Tuesday, February 13, 2007

Jakarta flood and urbanization failure

One big reason for the Jakarta flooding is our failure to urbanize properly. As Lefebvre said, everything is now essentially "urban": from the Thamrin-Sudirman corridor, to the mountains of Puncak in West Java, even to the forests of Papua - meaning they are under the power of urban capital interests.

So why shouldn't the old natural flood plains of Jakarta (now places called Pantai Indah Kapuk and Kelapa Gading) fall into urban interests, as every place has? Why - specifically in Jakarta - do such interests manifest in extreme forms: building settlements where there should be none, thus risking their lives and the lives of others? Quite simple: no choice.

People need to live in the city, and they couldn't. I mean, if apartments cost Rp 10 million per square meter (and renting is far from cheap, too), then how many people can afford to live in the city? Naturally, sprawl happens. Destruction of nature is not only due to rich people wanting to have grand villas in Puncak, but also our failure to urbanize Jakarta properly.

But this may about to change. Remember Jusuf Kalla's wild idea (i.e. here and here) to build 20-storey public low income flats (rumah susun) all over big cities in Indonesia? Well, that may soon materialize (although hopefully the Government will not take his words literally!). Last week, the President just approved the exemption of value added tax (PPN) of rumah susun development by developers. The BTN bank apparently is quite excited. They've allocated Rp 1 trillion for financing this. The Director said,
If the Government can provide interest rate subsidy of 3%, then that will bring the interest rate down from currently 14% to 11%.
Hey, 11% is quite close to the 10% that Ciputra wanted. Last year, the big real estate mogul said that if he gets 10% rate, he is "willing to invest whatever it takes to build low-income flats in Jakarta."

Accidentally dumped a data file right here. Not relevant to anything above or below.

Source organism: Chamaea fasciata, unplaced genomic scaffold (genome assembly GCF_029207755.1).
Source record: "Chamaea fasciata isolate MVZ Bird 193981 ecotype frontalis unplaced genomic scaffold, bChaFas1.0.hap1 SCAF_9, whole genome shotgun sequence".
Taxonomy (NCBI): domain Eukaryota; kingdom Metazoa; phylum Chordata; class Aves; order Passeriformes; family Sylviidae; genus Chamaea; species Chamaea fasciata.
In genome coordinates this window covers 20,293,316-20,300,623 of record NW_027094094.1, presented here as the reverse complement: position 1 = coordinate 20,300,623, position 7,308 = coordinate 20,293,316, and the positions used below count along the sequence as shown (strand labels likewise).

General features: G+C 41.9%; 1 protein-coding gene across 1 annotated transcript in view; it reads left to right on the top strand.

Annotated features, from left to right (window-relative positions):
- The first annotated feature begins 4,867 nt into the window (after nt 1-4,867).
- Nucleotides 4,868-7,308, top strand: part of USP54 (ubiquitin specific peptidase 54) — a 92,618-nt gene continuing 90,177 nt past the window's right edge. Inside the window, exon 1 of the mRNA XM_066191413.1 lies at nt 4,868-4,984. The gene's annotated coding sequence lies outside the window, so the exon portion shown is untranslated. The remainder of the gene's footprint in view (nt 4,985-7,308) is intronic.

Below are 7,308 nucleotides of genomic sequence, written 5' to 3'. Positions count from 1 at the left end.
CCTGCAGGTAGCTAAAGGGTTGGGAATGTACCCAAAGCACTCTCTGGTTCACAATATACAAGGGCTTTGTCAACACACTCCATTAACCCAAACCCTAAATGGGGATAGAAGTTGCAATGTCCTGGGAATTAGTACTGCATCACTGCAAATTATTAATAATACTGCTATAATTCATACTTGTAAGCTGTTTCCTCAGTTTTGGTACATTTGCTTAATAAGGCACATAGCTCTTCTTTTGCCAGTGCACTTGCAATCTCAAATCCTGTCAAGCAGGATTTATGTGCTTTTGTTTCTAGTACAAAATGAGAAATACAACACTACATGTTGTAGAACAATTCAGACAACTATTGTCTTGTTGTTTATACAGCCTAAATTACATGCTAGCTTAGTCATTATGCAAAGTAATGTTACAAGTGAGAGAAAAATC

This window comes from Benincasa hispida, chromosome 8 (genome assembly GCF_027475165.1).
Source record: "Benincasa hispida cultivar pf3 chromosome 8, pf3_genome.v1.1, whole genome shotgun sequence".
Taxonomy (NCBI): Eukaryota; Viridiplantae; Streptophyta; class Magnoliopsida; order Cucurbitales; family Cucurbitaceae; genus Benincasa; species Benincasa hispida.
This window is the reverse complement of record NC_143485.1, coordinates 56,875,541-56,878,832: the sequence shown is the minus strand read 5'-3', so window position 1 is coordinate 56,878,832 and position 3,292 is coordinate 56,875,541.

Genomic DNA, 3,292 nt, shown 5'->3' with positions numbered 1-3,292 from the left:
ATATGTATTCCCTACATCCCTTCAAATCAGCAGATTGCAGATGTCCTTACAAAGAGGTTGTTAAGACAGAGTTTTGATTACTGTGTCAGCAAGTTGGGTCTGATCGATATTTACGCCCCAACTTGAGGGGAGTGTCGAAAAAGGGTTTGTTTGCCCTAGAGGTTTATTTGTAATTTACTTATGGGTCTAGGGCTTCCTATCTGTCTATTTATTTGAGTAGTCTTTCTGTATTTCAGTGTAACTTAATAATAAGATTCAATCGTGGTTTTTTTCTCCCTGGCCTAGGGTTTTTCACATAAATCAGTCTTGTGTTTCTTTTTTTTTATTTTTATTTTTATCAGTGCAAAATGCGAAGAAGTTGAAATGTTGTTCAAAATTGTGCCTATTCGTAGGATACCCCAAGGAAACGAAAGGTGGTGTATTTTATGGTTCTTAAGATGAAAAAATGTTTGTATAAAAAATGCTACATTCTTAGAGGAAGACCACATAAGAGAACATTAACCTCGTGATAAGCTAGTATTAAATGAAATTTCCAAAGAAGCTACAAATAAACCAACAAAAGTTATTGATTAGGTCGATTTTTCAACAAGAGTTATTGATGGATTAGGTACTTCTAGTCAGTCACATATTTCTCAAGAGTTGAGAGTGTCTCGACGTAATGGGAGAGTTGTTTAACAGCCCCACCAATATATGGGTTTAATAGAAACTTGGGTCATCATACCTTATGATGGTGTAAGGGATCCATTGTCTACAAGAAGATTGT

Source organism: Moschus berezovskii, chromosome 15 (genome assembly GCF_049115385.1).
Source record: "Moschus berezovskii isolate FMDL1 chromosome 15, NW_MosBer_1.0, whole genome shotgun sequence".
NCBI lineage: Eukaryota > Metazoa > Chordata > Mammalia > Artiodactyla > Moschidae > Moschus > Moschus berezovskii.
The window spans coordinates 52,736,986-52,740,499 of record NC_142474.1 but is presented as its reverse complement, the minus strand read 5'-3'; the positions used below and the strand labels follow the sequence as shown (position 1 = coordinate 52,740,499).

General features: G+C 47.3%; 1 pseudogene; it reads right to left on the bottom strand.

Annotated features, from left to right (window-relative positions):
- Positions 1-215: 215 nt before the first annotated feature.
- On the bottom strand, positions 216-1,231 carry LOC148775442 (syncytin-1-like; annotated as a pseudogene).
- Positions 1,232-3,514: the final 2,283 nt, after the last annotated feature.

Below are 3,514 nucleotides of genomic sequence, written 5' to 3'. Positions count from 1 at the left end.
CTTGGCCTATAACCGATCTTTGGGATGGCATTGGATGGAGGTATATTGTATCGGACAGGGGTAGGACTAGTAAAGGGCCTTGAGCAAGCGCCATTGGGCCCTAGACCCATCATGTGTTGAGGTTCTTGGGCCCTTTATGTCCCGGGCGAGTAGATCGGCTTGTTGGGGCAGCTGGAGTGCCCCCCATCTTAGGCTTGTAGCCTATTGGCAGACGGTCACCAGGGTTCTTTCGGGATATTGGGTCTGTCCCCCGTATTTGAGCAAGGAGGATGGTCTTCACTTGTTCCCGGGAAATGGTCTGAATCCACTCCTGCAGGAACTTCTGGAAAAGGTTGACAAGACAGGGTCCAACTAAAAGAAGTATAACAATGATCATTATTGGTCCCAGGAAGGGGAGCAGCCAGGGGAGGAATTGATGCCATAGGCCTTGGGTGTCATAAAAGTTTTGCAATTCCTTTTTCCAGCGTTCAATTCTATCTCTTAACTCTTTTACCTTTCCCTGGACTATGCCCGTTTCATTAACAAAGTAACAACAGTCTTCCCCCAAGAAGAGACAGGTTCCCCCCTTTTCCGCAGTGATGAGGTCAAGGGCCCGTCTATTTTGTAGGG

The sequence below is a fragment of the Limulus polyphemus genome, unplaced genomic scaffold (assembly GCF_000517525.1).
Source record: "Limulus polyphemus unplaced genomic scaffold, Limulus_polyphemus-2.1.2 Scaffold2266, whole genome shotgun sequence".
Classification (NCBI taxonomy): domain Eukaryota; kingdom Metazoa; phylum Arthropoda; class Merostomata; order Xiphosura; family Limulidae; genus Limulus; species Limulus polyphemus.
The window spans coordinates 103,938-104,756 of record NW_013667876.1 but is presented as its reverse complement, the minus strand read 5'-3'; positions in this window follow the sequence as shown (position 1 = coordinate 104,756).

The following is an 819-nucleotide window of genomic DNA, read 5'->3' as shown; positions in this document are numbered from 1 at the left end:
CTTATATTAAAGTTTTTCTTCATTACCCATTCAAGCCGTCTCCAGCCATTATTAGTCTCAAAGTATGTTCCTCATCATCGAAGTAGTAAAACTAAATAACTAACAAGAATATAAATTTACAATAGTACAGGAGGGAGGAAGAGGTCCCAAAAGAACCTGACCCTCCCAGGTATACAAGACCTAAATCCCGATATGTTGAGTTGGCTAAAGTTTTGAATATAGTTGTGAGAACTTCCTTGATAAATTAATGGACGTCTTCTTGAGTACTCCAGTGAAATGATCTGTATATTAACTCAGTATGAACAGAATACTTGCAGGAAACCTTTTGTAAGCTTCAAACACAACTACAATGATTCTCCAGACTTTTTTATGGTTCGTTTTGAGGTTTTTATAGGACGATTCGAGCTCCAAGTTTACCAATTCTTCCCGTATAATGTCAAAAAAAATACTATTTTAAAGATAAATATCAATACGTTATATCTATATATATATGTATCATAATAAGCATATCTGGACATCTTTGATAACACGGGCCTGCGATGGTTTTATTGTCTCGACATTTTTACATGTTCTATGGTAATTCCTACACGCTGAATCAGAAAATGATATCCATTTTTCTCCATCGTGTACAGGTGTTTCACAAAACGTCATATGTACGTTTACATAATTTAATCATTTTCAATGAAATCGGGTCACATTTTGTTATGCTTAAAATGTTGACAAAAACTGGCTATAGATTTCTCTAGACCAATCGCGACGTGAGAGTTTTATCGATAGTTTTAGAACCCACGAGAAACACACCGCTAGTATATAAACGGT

Are we about to see a better urbanization of Jakarta?

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  1. actually, i don't understand the problem of people living in flood plains -- as long as they know that they are building on flood plains.

    they take their chances.

    i would see a problem if houses built on flood plains would affect houses elsewhere - i think the real problem is house building in bogor and punjak...

  2. I agree that one of the reasons for Jakarta’s flood is due to the failure of this city to provide for urbanization. However, I would be careful about giving too much credit for people having no choice.

    The government had the choice and they chose to sell the area allocated for the green to the upper-middle residential area. Developers couldn’t have built the area if they didn’t get permission from the government. They could have planned how the housing areas, being in the flood plains, should anticipate flooding. But they didn’t choose to.

    Likewise, people couldn’t have inhabited the area if the area was not developed. After considering other choices, they decided to live in the area and like John said, decided to take their chances. What we don’t know is whether or not the inhabitants were made aware of the fact that their houses were built on flood plains. So they could’ve chosen without knowing the full implication of their choice.

    Urbanization, sprawl and development (of Puncak) are perhaps inevitable, but I think the government has the choice to either control it or simply let it be. They chose to let it go uncontrolled. And so it goes for other things.